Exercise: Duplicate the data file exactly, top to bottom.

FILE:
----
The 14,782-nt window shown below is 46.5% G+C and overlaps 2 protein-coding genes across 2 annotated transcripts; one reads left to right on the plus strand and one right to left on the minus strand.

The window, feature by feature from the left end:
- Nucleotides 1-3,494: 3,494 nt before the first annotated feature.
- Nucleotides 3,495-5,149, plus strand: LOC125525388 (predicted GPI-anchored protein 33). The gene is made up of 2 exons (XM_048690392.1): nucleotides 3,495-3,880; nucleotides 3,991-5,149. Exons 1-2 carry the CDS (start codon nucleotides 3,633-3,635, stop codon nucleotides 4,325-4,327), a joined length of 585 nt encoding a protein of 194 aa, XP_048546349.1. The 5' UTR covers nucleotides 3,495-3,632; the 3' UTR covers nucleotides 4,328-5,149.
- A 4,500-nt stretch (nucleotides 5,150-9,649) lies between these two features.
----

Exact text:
The 14,782-nt window shown below is 46.5% G+C and overlaps 2 protein-coding genes across 2 annotated transcripts; one reads left to right on the plus strand and one right to left on the minus strand.

The window, feature by feature from the left end:
- Nucleotides 1-3,494: 3,494 nt before the first annotated feature.
- Nucleotides 3,495-5,149, plus strand: LOC125525388 (predicted GPI-anchored protein 33). The gene is made up of 2 exons (XM_048690392.1): nucleotides 3,495-3,880; nucleotides 3,991-5,149. Exons 1-2 carry the CDS (start codon nucleotides 3,633-3,635, stop codon nucleotides 4,325-4,327), a joined length of 585 nt encoding a protein of 194 aa, XP_048546349.1. The 5' UTR covers nucleotides 3,495-3,632; the 3' UTR covers nucleotides 4,328-5,149.
- A 4,500-nt stretch (nucleotides 5,150-9,649) lies between these two features.